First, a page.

Ep. 36: Uncharted Mushrooms - Tropical Fungi in South America and Central Africa (feat. Prof. Terry Henkel)
Today on Mushroom Hour we are honored to be joined by Terry Henkel, Professor of Botany at Humboldt State University. Terry boasts a Masters in Botany from the University of Wyoming and a PhD in Botany from Duke University. Terry’s main body of research investigates macrofungal biodiversity and ecological relationships in the remote tropical rainforests of South America's Guiana Shield and the Guineo-Congolian region of Central Africa.
We venture to the heartland of Ohio and find young Terry Henkel exploring the outdoors and immersed in the transformative works of Alan Watts, Joseph Campbell and Andrew Weil. Terry discovered his passion for ecology and mycology at Ohio University before sinking his teeth into a PhD project studying arbuscular mycorrhizal fungi in Wyoming.
It was a fateful roadtrip from Wyoming to Florida which set Terry on a path to studying tropical fungi in some of the most unexplored areas on Earth. Falling in love with the jungles in Guyana, a remote country in northern South America, Terry discovered ectomycorrhizal mushrooms like amanitas, chanterelles and boletes that should not have been there! It is commonly assumed that in incredibly biodiverse tropical regions, arbuscular mycorrhizal fungi (which do not produce mushrooms) are the dominant symbiont with native flora. He quickly went in pursuit of backing to study this tropical mushroom mystery and it would become one of his main research projects for years to come.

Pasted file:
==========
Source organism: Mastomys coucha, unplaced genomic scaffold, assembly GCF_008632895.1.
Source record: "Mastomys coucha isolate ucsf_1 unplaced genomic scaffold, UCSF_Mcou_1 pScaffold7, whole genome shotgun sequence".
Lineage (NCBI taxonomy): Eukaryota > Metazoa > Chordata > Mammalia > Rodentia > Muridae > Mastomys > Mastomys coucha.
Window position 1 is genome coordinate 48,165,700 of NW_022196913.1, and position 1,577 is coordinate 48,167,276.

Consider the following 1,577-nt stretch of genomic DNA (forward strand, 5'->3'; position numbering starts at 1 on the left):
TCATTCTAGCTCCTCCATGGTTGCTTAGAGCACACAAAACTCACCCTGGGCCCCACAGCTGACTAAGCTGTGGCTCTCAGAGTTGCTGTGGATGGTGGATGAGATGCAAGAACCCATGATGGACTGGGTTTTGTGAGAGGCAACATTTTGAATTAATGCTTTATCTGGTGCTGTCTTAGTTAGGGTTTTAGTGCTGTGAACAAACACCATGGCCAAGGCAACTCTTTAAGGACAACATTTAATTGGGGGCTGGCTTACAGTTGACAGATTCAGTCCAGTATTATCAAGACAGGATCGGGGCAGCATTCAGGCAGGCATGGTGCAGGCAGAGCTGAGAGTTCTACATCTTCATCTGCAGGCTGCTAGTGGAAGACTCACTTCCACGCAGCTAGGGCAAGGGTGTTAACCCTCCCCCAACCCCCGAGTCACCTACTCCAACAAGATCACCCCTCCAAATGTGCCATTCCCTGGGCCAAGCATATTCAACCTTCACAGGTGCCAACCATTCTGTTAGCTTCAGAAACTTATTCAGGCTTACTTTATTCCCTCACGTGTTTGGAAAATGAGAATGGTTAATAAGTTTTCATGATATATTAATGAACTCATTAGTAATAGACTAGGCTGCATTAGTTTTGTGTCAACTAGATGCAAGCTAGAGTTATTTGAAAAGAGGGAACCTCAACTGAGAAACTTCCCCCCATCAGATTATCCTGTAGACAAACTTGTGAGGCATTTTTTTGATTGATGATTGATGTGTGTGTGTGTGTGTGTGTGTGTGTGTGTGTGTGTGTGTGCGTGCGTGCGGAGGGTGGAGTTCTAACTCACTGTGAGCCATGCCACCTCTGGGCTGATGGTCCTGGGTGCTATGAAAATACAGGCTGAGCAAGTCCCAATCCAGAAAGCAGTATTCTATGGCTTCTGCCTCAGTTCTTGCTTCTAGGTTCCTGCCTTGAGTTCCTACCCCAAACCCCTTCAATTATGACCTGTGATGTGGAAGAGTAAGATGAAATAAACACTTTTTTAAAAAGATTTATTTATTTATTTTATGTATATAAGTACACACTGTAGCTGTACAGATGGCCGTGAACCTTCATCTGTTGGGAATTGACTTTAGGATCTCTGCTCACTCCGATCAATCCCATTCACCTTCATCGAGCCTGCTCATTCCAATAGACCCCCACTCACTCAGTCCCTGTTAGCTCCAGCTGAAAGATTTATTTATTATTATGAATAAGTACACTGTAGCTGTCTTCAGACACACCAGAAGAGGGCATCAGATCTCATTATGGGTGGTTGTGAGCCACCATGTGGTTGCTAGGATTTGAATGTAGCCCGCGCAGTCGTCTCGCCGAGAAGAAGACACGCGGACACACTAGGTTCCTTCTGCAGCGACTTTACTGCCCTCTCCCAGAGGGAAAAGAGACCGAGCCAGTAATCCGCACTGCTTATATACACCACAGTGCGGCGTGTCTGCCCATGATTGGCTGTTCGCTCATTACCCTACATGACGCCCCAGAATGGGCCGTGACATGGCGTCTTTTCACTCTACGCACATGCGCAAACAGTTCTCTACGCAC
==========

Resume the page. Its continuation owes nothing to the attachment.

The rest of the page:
Initially, his mushroom findings were explained by areas of typically hyperdiverse tropical jungle that have been overtaken by woody-legume species. These species play host to a huge diversity of ectomycorrhizal mushrooms - many that are unknown to science! In trying to figure out if his tropical mushroom discovery was reported elsewhere, a connection was made with similar woody-legume dominated forests in Central Africa. Having researched these areas for decades, Terry is seeking answers to the burning questions brought on by his fungal discoveries. Why are mono-dominant forests appearing in such stark contrast with tropical mixed forests despite no evident changes in environmental conditions between the forest areas? How much fungal diversity has been found and how much is left to be discovered in Guyana and the Guineo-Congolian region? Do the similar jungle forests in Guyana and Central Africa hint at a bio-geographical history of being connected at one time as part of the "Gondwana" supercontinent?!
As we hear the detailed history of his research and the amazing findings his team has made in terms of fungal diversity, we also learn about indigenous populations that have become critical allies in allowing this research to continue successfully. Part of the mission of this research is to provide training for local populations in cataloging biodiversity. In Central Africa, Terry's research team also plays host to PhD students to give them field experience and encourage more scientists in these biodiversity hotspots to research and protect the flora, fauna and funga that thrive there.
Prof. Terry Henkel's Academic Profile: http://www2.humboldt.edu/biosci/faculty/henkel.html
Prof. Henkel's Tropical Fungi Research Website: http://tropicalfungi.org/
Gilbertiodendron dewevrei (Tree): https://en.wikipedia.org/wiki/Gilbertiodendron_dewevrei
Dicymbe (Tree): https://en.wikipedia.org/wiki/Dicymbe
Laricifomes Officinalis AKA Agarikon (Mushroom): https://en.wikipedia.org/wiki/Laricifomes_officinalis